This is the final program of the season, and will be proceeded by a Sweet & Savory potluck and a short business meeting, beginning at 6 p.m.  The public is welcome to attend.  Please bring a dish to share.

 

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1Apr/17Off

Headwaters IBA Bird Survey – June 18th

Our next Headwater IBA survey is Sunday June 18th at 7:30 am. We will meet at Headwaters State Park at the Entrance Kiosk. The survey takes approximately 4 hours. We are usually done around noon. This is the second and last survey of the year and we will be counting mostly the nesting and summer visiting species. Hopefully we will see or hear our elusive Yellow-breasted Chat.

Would any of you be available to help?

Write or call me at 406 579 0506

1Apr/17Off

Headwaters IBA Survey – May 4th

Western Meadowlark (Photo by Lou Ann Harris)

Headwaters IBA (Important Bird Area) Survey Carpool at Albertsons Grocery in Belgrade at 7:10 am

Please join us for a walking Spring IBA Survey at Headwaters State Park, Three Forks, MT, on Thursday, May 4th. We will meet at 7:30 am at the State Park kiosk at the entrance across from the Camp Ground. With 3 survey groups we hope to catch early nesting species as well as a few migrants. There is usually lots of activity on the cliffs when we all meet at 11 to survey the Boat Launch site.

Bring your eyes, ears and good ID skills on May 4th.

Contact: Martha Collins at 579-0506

1Apr/17Off

Madison Valley IBA Bird Survey – April 30th

Photo by Lou Ann Harris

Spring migration is on and the next Madison Valley IBA survey is scheduled for Sunday, April 30th. This count usually yields a good diversity of 75 to 80 species and is a fun opportunity to get out and see some of our favorite birds back in the valley. We should be seeing curlews, avocets, loons, grebes, pelicans, swallows, sapsuckers, wrens, sandhill cranes, and ospreys by that time.

Let me know if you would like to help. Email me at bigskyepples@msn.com or call 580-6186. We will meet at the Ennis Pharmacy Café in Ennis by 7:45 am. Come early if you would like to eat breakfast there. We should be finished by early afternoon.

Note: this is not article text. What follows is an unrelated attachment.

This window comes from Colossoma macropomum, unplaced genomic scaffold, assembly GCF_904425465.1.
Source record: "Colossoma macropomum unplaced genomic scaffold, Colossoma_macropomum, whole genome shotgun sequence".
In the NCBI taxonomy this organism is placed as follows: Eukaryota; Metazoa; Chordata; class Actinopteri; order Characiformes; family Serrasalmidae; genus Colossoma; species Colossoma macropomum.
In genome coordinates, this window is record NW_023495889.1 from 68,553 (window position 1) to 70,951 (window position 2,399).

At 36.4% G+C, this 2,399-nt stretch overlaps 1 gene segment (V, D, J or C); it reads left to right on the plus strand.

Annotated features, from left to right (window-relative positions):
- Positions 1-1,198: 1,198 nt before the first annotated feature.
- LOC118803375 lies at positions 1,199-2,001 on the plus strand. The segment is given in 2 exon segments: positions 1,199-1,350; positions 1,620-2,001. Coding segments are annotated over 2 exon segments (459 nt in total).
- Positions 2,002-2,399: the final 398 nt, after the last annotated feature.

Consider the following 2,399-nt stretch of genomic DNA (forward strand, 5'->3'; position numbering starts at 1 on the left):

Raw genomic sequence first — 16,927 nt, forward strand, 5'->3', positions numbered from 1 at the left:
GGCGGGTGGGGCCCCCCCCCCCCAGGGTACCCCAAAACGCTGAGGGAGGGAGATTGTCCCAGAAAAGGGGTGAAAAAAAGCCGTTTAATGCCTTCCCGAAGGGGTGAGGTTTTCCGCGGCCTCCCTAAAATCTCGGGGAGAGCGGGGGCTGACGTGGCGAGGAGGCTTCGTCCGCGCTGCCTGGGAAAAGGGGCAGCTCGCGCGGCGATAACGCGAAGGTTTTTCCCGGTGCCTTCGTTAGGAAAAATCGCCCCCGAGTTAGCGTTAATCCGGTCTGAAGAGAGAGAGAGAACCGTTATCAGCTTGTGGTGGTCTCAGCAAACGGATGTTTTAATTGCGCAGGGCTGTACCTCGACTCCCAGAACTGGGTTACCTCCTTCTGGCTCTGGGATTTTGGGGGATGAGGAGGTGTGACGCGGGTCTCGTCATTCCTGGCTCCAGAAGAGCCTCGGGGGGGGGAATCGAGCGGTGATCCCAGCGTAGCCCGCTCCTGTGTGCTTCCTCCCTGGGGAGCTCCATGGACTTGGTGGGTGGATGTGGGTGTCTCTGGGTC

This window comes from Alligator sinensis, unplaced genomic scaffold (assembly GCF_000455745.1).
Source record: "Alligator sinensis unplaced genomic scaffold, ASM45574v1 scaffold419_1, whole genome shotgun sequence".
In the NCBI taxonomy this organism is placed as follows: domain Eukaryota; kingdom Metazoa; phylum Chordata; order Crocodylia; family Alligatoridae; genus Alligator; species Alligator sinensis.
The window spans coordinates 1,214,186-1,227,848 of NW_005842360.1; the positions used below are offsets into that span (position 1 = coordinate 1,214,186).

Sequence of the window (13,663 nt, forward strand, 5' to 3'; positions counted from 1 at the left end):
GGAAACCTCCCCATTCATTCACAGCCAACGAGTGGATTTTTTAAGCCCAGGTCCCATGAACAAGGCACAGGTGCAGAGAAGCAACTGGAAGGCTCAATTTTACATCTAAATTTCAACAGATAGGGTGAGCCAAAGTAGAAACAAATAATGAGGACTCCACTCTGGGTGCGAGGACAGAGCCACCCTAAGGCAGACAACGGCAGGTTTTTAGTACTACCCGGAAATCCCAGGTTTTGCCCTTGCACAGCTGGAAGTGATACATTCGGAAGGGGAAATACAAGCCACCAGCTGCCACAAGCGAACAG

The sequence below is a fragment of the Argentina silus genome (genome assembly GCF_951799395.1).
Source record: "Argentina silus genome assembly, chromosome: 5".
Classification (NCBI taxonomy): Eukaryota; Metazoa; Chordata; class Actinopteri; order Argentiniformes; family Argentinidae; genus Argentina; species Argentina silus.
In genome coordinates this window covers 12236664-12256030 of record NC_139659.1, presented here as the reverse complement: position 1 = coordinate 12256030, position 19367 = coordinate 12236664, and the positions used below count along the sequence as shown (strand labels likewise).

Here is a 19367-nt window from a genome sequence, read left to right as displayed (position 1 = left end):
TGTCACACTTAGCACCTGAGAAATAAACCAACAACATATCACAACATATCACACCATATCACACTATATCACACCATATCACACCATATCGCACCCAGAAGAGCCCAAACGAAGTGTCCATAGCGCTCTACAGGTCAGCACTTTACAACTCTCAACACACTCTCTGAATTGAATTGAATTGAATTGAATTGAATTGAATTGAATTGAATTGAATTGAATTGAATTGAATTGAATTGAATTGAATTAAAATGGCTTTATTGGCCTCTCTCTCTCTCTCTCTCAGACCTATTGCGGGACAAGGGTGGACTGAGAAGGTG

31Mar/17Off

GIVE BIG – May 4-5th

Have you dreamed of making history? Of course, we all have. And now we have a chance to be a part of Gallatin Valley's day of giving - an opportunity to unite our community around causes in which we truly believe and help nonprofit organizations connect to the larger community. We need your help! Please join our campaign and help us reach of our goal of $1,000 and 100 donors! We need you to tell your friends and family members about the important bird conservation work we do and ask them to join us in helping to make a difference.

Get ready to give! On May 4th, starting at 6:00 p.m., visit Give Big Gallatin Valley and make a donation to us, and/or to any of the great participating nonprofit organizations in our state. You will have 24 hours to make your donation, ending at 6:00 p.m. on May 5th.
Questions? If you have any questions or would like more information, please contact Lou Ann Harris at montlou311@gmail.com or call (406) 600-3585. Thank you in advance for your generosity to Sacajawea Audubon Society!

Filed under: Support Us No Comments
28Feb/17Off

Sponsor A Bluebird Box in 2017!

Sacajawea Audubon is once again offering bluebird box sponsorships for the upcoming 2017 nesting season.  It's a fun way to support our chapter's conservation projects.

Sponsorship costs $15 per year per box, and you can sponsor up to 3 boxes total. Once you have signed up and mailed in your check, we will assign you a box number, and as the bluebird nesting season begins you will receive emailed updates and photos. At the end of the season, we will post a complete list of all the boxes including their sponsor's name and the nesting results in the newsletter & on the SAS website.